Land of 10 has embarked on a series of Next Generation stories as Iowa writers Scott Dochterman and Bobby La Gesse travel the country to meet the incoming class of freshmen. Here’s a look at 4-star defensive lineman John Waggoner.
CLIVE, Iowa — Grab a seat.
Describing 4-star defensive end John Waggoner isn’t a quick process. Keith Mercer, Waggoner’s trainer, laughed before diving into a 45-minute explanation of why his student is different.
Intelligence. Work ethic. Unusual athleticism. A non-stop motor. A drive to succeed. An understanding of the big picture. The ability to quickly pick up concepts.
“There is no such thing as a limit for John,” said Mercer, a former Nebraska safety in the 1990s.
Mercer kept going because he needed to show that Waggoner isn’t average. The best way to get others to understand how Waggoner became a three-time Iowa high school football state champion, two-time all-state honoree and arguably the crown jewel in Iowa’s 2018 recruiting class is through the stories about him.
• • •
Sam Ingoli met John Waggoner in middle school through AAU basketball and didn’t believe what he saw.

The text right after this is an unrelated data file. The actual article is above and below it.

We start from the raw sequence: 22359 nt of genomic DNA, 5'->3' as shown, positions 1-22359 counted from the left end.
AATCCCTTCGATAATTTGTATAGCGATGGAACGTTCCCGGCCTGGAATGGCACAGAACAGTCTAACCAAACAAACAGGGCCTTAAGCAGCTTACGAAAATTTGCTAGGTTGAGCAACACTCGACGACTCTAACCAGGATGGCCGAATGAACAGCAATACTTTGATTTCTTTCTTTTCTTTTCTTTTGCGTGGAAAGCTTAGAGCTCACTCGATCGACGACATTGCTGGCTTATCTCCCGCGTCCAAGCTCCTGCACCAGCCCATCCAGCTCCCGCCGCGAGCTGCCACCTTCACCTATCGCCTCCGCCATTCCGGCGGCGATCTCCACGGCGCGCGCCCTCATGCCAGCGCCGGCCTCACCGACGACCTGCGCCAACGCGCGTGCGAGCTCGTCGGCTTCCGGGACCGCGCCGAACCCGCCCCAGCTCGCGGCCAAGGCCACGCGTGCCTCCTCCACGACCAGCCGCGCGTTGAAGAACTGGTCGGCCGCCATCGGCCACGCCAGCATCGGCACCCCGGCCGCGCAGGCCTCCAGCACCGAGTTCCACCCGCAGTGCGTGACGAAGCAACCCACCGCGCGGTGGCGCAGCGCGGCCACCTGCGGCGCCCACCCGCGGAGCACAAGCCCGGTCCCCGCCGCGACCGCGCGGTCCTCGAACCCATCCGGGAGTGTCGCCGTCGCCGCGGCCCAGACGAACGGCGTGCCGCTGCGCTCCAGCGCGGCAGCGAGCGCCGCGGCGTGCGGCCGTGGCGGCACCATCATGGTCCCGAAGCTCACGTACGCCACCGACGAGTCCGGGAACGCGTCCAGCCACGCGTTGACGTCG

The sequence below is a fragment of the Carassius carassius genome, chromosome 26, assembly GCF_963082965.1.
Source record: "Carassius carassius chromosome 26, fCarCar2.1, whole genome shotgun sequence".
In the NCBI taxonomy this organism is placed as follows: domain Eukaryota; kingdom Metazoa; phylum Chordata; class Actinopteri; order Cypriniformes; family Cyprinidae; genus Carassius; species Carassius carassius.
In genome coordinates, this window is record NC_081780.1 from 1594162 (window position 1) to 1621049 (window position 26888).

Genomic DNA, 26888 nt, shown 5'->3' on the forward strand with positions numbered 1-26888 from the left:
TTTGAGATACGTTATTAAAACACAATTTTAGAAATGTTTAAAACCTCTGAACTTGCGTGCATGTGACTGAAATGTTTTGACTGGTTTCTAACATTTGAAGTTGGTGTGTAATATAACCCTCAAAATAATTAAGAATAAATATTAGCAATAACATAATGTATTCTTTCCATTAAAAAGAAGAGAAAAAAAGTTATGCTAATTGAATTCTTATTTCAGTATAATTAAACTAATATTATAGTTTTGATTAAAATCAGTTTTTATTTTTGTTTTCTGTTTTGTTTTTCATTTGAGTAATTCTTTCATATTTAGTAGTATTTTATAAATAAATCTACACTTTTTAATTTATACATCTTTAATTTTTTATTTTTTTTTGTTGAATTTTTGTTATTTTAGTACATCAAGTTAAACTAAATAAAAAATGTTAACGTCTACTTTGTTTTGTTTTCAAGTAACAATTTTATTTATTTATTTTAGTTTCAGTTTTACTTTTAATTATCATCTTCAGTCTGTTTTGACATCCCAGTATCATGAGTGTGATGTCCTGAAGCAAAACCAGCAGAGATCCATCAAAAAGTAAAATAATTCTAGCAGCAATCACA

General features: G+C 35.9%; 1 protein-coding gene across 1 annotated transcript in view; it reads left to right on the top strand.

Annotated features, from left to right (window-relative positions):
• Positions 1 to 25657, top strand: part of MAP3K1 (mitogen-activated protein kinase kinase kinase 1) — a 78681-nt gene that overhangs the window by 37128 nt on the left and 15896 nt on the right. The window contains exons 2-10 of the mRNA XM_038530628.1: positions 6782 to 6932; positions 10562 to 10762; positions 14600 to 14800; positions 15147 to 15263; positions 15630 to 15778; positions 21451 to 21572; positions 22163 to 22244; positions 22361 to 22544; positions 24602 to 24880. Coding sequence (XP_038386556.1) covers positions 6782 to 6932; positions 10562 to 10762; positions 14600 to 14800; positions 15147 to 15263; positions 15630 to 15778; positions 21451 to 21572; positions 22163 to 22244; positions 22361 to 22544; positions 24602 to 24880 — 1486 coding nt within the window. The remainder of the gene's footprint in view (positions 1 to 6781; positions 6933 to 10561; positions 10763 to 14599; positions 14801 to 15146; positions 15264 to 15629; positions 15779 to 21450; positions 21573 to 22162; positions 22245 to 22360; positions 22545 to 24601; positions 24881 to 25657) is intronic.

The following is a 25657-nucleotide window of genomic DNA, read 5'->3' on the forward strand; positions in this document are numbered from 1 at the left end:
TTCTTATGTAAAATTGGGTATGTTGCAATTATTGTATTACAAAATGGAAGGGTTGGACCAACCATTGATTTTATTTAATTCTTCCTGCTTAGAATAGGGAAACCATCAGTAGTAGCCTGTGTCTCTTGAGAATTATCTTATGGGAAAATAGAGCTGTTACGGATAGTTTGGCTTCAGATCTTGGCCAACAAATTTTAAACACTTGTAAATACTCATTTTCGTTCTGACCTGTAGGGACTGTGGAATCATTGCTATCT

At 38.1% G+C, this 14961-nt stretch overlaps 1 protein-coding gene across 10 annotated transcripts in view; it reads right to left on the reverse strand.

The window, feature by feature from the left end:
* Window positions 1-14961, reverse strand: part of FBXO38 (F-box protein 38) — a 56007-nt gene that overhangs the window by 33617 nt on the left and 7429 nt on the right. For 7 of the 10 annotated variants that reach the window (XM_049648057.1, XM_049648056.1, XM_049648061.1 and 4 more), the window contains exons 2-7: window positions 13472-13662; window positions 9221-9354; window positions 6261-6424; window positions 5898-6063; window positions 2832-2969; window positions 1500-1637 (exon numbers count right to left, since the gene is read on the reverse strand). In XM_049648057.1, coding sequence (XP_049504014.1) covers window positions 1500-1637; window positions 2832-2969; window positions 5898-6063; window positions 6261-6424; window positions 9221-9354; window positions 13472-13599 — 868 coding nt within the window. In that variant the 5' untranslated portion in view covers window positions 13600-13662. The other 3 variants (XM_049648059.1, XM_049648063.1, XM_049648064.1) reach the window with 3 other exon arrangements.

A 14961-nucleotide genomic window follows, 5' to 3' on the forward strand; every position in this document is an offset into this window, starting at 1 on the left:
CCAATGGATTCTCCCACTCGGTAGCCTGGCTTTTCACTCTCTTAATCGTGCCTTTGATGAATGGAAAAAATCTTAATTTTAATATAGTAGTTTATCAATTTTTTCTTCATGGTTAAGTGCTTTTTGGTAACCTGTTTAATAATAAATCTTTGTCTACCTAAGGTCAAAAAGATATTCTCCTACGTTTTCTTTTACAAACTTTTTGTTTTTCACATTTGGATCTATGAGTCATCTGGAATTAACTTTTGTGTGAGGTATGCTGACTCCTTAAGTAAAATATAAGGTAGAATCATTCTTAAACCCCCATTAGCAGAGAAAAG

Waggoner was always in the right spot, making the right play. There wasn’t anything an opponent or coach could do to disrupt him.
“It’s actually kind of frustrating,” Ingoli said. “He doesn’t have a weakness.”
The two became fast friends, and Ingoli learned Waggoner always had been the standout athlete. Coaches proclaimed Waggoner a surefire Division I soccer goalie in sixth grade.
Because of an unstable home life, Ingoli moved in with the Waggoner family the summer before eighth grade, with the family eventually adopting him.
Ingoli watched Waggoner up close, sitting in awe of how Waggoner succeeded at everything he tried.
When they were sophomores, Ingoli finally figured out the key to Waggoner’s accomplishments.
After a grueling Dowling Catholic varsity football practice, Waggoner disappeared for a few hours. Ingoli tracked him down at the local YMCA, lifting weights.
“That was the year he separated himself from everyone else,” Ingoli said. “You didn’t see him at home until 7 o’clock. He never stopped working.”